The Quick 10: 10 Pieces of Stolen Artwork
August 22 is a bad day for artwork: on this day in 1911, it was discovered that the Mona Lisa was stolen, and on this day in 2004, two Edvard Munch paintings were stolen at gunpoint from a museum in Oslo. So, it makes sense to me that today's Q10 should be about famous works of art that were snatched out from under the collective noses of museums.
1. The Mona Lisa, 1911. After movies with incredibly complicated plots to steal art, like The Thomas Crown Affair and Oceans 12, it seems almost unbelievable that an employee at the Louvre just strolled out with the Mona Lisa stashed under his coat. But that's what happened. He kept it in his apartment for a couple of years before attempting to sell it to the Uffizi Gallery in Florence. He was caught and served a few months in jail for his crime.
2. The Gardner Museum, 1990. A total of 13 pieces were stolen from Boston's Gardner Museum, including a few Rembrandts, a Manet, a Vermeer and five drawings by Degas. The total value of the pinched items is about $500 million. If you know anything, there's a reward of $5 million.
3. The Jacob de Gheyn III, 1966 (among others). This Rembrandt is the most stolen painting in the world "“ it's gone missing four times to date. It keeps turning back up, though, and is living (for now) at London's Dulwich Picture Gallery. The fact that it's barely bigger than a piece of typing paper "“ 11.8 by 9.8 inches "“ certainly makes it easier to steal than most famous works.
4. The Van Gogh Museum, 1991.
Twenty of Van Gogh's most famous works were stolen from his namesake museum in Amsterdam, but were quickly found about 35 minutes later in an abandoned car. I guess the thieves lost their nerve(s).
5. Emile BÃ¼hrle Foundation, 2008. A similar theft happened just earlier this year, this time in Zurich. Works by Monet, Degas, Van Gogh and CÃ©zanne were taken from the Foundation, for a total of $163 million in missing masterpieces. However, the Van Gogh and the Monet were found not too long after the theft in a parked car near the museum.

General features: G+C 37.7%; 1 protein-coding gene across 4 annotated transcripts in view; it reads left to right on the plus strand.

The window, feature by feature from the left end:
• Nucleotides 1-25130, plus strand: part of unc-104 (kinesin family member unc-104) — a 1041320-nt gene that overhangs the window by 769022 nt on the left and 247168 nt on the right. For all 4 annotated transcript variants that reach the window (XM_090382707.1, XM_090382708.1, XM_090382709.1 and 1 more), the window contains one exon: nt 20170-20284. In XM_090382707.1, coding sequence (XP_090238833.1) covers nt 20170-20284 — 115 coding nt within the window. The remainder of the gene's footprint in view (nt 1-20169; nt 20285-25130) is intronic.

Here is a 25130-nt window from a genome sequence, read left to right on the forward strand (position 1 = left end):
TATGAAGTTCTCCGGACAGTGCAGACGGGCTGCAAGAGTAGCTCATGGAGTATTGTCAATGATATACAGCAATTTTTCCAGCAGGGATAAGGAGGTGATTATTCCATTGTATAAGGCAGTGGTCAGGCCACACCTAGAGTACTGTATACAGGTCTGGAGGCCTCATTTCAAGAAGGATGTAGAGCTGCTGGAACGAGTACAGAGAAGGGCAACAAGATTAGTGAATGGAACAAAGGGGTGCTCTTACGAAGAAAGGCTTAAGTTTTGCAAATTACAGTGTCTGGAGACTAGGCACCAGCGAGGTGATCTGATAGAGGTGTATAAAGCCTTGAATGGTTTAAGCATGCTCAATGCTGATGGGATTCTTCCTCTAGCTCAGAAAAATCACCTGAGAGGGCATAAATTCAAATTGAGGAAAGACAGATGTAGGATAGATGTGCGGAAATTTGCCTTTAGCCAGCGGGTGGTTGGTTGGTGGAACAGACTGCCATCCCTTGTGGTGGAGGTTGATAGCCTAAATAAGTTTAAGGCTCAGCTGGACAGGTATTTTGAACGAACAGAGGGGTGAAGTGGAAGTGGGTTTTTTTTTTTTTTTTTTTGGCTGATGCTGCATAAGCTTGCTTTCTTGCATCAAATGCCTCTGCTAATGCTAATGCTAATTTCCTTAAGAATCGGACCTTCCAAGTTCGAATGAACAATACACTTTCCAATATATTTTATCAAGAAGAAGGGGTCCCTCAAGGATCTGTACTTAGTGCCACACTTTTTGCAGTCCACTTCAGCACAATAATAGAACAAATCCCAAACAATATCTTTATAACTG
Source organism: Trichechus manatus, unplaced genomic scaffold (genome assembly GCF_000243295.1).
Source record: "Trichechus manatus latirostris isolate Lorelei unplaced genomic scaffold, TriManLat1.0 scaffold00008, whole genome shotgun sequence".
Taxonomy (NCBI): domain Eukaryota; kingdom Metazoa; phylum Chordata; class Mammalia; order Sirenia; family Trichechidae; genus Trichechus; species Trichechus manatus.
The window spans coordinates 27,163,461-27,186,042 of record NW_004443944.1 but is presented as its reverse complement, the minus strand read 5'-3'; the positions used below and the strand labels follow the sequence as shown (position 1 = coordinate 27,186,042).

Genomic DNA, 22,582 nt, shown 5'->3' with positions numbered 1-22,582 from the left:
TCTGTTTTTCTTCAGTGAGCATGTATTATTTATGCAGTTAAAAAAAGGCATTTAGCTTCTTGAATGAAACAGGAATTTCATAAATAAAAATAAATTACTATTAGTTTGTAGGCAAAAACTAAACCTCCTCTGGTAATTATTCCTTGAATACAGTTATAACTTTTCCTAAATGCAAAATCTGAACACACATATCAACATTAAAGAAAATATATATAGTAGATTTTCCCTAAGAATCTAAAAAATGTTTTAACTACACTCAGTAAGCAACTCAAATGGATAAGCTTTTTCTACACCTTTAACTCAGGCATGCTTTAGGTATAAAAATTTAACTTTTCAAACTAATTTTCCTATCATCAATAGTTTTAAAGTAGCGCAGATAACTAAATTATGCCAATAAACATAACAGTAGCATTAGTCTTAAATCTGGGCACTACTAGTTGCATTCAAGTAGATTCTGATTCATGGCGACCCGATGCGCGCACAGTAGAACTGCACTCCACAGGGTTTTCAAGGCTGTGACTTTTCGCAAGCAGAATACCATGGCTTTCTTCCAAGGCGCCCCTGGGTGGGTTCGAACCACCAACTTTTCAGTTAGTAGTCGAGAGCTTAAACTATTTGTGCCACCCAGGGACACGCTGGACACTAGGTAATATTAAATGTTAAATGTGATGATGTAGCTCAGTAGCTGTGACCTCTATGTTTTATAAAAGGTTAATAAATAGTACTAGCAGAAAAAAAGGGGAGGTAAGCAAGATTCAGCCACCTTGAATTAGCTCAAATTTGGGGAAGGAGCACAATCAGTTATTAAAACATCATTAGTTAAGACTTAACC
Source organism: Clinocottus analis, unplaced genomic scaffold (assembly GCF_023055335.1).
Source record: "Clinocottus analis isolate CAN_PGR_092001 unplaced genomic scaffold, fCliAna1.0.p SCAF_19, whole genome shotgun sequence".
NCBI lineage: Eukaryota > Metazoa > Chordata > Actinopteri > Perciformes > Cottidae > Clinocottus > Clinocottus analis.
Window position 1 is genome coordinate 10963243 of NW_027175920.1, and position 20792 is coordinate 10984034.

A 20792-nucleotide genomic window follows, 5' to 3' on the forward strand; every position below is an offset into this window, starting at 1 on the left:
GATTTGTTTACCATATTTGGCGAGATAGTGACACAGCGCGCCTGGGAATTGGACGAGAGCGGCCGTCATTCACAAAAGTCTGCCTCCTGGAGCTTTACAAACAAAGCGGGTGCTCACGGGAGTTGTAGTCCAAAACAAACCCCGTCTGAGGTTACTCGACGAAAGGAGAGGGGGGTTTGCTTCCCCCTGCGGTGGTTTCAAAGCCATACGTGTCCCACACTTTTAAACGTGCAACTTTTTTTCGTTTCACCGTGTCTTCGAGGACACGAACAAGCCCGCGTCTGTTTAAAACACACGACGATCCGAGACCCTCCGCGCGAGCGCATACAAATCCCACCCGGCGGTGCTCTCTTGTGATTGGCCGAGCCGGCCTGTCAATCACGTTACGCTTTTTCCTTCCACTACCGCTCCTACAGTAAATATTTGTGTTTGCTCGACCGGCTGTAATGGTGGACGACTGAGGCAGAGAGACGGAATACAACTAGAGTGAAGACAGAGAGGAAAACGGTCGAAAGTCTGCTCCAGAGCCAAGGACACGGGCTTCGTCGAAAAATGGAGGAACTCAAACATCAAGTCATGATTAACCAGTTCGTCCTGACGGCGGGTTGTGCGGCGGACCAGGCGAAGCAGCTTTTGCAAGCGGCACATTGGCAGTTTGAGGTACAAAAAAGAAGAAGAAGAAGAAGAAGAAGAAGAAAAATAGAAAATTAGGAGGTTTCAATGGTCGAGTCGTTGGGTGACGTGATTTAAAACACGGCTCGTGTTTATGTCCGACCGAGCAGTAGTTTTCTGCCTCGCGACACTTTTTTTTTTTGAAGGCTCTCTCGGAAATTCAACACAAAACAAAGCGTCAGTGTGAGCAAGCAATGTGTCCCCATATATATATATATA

6. Ghent Altarpiece panels, 1934. Two panels of the altarpiece were stolen and held for ransom. One of them was found, but the thief died before the other one could be safely returned and never told anyone its location. It's still missing to this day.
7. The Scream and the Madonna, 2004. Edvard Munch's pieces were famously stolen in Norway. An alarm went off when the thieves broke in, but the guard ignored it. I guess they were well-mannered thieves, because they left a note thanking the guard for his poor security.
8. Last Judgment triptych, 1473. Art theft is definitely not a recent phenomenon. An altarpiece like the Ghent panels, the Last Judgment was stolen from the de'Medici chapel in Florence. It's not lost, though "“ the thief gave it to the Gdansk cathedral in Poland. It was moved to the museum in Warsaw in the 1940s, but I believe it has since been returned to the cathedral.
9. The Duchess of Devonshire, 1878. The theft of this Gainsborough piece is kind of funny, I think "“ it was stolen so the thief could demand his friend's release from jail. Except, his friend has already gotten out of jail. Whoops. He made lemonade out of lemons, though, and demanded a ransom instead.
10. Quedlinburg medieval artifacts, 1945. During WWII, a soldier stole eight artifacts from a mineshaft "“ they had been hidden there by clergy members who feared that Nazis would steal them. He was still in possession of them when he died in 1980 "“ when his brothers attempted to sell some of the items in 1990, they were charged. That statute of limitations had passed, though, so the brothers were let off the hook.